Design Guide
August 2003
 

Signal Reconstruction

Electronic Filter Design Guide

Digital to Analog Conversion (D/A)
As with input signals to A/D converters, waveforms created by D/A converters also exhibit errors. For each input digital data point, the D/A holds the corresponding value until the next sample period. Therefore, the output waveform exists as a sequence of steps. This output, a kind of "sample-and-hold" - is known as a "first-order hold".

Any step-function approximation of a smooth analog wave such as D/A output consists of a set of primary-frequency sinusoidals and their harmonics. To accurately recover the analog signal requires removing these harmonics, usually with a filter following the D/A. Such a filter features a very flat amplitude response in the pass-band and a rapid roll-off above fc. The stop-band floor must be deep enough to attenuate high-frequency component errors to below an LSB of the target system's A/D or D/A converter.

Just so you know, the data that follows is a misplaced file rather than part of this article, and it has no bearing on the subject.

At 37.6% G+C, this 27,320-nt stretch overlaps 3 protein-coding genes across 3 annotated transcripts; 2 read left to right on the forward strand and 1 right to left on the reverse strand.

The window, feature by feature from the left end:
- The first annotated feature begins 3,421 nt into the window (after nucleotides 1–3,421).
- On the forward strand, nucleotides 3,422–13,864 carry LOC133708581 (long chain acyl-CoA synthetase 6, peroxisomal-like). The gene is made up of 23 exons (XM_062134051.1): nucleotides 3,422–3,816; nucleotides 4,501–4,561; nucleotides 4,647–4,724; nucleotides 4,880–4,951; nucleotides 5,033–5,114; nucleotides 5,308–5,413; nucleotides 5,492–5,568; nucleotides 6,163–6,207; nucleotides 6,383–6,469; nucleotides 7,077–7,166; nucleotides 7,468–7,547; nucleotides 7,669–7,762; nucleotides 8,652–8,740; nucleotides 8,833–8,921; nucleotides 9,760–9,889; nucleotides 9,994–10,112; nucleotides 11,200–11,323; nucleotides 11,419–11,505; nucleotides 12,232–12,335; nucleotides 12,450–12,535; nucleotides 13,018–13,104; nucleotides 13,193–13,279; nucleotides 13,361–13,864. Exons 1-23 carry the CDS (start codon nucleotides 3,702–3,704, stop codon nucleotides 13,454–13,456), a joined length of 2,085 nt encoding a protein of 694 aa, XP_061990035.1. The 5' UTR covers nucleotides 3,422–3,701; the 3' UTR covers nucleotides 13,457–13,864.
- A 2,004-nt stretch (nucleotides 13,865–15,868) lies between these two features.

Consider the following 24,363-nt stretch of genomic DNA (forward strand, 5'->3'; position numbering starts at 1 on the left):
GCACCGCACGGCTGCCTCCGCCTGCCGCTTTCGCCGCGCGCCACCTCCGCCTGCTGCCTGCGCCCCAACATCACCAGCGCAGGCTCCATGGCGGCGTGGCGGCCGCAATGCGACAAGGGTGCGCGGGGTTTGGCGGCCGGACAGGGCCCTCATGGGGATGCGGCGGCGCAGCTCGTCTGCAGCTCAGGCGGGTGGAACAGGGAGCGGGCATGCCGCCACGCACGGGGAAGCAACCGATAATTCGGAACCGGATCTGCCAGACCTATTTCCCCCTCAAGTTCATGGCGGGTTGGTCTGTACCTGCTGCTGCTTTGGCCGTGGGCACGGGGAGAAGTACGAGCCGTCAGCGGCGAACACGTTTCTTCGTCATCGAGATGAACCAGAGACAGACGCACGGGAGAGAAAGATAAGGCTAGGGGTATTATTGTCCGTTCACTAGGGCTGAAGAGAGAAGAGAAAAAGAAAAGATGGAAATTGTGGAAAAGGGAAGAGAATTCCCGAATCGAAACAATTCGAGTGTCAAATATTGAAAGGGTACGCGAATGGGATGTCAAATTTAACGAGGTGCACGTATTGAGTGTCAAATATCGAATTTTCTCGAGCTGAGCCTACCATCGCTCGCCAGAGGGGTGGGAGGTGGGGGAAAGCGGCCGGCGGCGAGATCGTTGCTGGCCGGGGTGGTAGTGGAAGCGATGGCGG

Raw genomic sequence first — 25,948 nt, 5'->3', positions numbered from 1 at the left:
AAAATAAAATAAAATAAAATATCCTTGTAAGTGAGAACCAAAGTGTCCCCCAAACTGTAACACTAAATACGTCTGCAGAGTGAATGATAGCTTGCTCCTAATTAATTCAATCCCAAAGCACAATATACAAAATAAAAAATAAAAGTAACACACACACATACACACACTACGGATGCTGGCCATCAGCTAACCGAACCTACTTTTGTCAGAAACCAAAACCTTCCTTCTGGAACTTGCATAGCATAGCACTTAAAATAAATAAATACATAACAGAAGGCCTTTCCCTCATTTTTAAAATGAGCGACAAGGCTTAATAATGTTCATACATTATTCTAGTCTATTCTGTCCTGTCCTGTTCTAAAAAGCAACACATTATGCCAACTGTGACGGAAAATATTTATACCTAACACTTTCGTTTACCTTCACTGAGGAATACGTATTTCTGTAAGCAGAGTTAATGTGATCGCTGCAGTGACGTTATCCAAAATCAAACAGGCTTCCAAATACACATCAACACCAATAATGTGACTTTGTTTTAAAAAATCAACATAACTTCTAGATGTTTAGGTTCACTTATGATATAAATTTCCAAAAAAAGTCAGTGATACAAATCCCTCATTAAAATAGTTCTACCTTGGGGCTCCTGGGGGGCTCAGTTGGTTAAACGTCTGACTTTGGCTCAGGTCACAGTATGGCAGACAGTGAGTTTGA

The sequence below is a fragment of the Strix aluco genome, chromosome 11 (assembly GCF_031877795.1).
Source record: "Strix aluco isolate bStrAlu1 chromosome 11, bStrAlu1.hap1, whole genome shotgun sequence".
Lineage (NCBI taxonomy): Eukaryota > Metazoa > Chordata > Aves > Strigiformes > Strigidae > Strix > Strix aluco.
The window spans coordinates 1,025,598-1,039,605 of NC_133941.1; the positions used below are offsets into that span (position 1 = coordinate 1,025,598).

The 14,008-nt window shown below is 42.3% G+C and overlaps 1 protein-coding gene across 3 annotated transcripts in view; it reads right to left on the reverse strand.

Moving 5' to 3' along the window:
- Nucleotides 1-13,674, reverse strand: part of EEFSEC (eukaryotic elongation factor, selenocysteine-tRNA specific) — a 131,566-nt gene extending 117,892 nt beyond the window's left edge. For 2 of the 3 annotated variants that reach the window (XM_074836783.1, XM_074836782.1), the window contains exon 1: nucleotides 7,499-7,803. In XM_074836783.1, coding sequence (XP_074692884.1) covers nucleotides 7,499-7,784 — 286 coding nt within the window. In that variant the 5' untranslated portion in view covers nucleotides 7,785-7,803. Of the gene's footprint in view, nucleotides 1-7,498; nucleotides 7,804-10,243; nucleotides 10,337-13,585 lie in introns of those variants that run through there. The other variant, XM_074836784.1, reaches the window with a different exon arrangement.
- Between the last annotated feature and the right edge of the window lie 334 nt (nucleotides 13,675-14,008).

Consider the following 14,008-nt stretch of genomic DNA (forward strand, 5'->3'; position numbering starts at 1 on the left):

Roll-off need not be as sharp as an anti-alias prefilter, which must push the target system's useful bandwidth as close as possible to the Nyquist frequency. Even if the original signal bandwidth is 100% of Nyquist (an unrealizable goal without serious alias errors), the lowest undesirable frequency in the D/A output is the second harmonic. For reasons of convenience, many designers specify the same filter for both anti-alias and reconstruction. From an attenuation standpoint, however, this approach represents overkill. In addition, because the step-function D/A output includes fast rise and fall times, a softer roll-off, more linear phase filter (Bessel) would work better at this end of the process because it produces less ringing and overshoot than an elliptic or similar sharp-roll-off transfer function does.

According to Fourier-transform mathematics, a waveform reconstructed using a first-order hold exhibits an amplitude error (E) that varies as a function of frequency f and the sampling frequency fs, and whose magnitude is given by Figure 23.

E =
(Sin X)
X
, where X =
f
fs

Figure 23


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